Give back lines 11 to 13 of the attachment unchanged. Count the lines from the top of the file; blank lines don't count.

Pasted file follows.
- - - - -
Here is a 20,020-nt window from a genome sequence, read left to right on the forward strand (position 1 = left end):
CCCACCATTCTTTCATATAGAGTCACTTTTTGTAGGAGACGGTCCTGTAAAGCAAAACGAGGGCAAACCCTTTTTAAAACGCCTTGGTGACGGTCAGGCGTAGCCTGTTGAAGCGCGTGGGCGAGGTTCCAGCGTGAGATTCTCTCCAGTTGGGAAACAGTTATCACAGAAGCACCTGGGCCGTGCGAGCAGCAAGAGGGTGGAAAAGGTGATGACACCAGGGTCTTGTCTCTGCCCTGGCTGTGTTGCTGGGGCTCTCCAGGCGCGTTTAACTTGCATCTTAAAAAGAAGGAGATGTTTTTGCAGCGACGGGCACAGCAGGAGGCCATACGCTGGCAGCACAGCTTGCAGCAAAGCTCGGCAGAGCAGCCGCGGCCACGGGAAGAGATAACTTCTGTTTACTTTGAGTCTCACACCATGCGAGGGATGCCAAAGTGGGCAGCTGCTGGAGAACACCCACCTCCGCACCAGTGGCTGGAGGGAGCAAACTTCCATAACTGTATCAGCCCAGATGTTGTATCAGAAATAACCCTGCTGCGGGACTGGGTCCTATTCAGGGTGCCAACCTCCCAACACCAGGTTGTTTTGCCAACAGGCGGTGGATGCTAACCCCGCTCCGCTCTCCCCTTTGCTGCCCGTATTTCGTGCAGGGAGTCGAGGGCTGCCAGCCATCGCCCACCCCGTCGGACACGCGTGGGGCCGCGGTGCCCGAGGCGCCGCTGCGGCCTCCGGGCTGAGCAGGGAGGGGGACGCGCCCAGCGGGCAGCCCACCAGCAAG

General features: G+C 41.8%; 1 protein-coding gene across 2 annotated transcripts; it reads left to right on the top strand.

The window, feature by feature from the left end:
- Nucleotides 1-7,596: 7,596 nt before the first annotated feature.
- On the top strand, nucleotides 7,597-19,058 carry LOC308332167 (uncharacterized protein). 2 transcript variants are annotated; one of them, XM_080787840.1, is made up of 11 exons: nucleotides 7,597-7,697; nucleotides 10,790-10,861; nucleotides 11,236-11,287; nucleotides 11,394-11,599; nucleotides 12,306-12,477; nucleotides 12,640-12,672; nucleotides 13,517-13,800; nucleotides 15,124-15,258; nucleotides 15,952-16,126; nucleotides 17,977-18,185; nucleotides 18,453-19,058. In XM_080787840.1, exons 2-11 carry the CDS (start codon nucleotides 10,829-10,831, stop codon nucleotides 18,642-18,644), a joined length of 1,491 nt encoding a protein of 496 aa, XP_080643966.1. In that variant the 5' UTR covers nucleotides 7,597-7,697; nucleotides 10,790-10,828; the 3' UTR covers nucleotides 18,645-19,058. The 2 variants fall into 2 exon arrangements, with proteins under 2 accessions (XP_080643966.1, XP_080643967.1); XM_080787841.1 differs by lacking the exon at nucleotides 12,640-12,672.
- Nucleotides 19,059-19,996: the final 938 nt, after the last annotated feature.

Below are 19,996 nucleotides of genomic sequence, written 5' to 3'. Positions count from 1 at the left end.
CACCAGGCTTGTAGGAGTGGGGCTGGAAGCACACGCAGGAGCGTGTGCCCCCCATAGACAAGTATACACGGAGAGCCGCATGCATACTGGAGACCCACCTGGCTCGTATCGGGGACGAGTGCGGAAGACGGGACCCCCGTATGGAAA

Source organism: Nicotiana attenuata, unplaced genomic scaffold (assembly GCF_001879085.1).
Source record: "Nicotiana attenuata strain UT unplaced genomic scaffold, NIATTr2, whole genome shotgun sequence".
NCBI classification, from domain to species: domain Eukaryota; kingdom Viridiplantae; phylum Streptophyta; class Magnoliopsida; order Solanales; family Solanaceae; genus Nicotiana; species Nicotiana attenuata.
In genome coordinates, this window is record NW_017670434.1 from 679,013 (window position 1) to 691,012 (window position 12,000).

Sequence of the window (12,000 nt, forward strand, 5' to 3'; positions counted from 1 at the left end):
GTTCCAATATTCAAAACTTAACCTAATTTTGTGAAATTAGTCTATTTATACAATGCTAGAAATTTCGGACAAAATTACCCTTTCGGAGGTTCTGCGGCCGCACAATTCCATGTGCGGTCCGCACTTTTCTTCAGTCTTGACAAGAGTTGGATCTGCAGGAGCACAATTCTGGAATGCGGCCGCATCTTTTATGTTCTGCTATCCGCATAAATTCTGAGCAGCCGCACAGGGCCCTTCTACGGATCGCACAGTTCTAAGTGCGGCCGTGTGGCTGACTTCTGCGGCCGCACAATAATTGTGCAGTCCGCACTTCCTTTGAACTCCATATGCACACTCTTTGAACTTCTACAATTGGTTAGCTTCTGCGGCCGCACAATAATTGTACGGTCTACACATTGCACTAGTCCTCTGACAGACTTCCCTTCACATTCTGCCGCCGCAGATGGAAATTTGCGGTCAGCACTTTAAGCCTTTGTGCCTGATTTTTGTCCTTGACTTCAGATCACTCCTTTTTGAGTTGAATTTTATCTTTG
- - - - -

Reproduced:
Source record: "Nicotiana attenuata strain UT unplaced genomic scaffold, NIATTr2, whole genome shotgun sequence".
NCBI classification, from domain to species: domain Eukaryota; kingdom Viridiplantae; phylum Streptophyta; class Magnoliopsida; order Solanales; family Solanaceae; genus Nicotiana; species Nicotiana attenuata.
In genome coordinates, this window is record NW_017670434.1 from 679,013 (window position 1) to 691,012 (window position 12,000).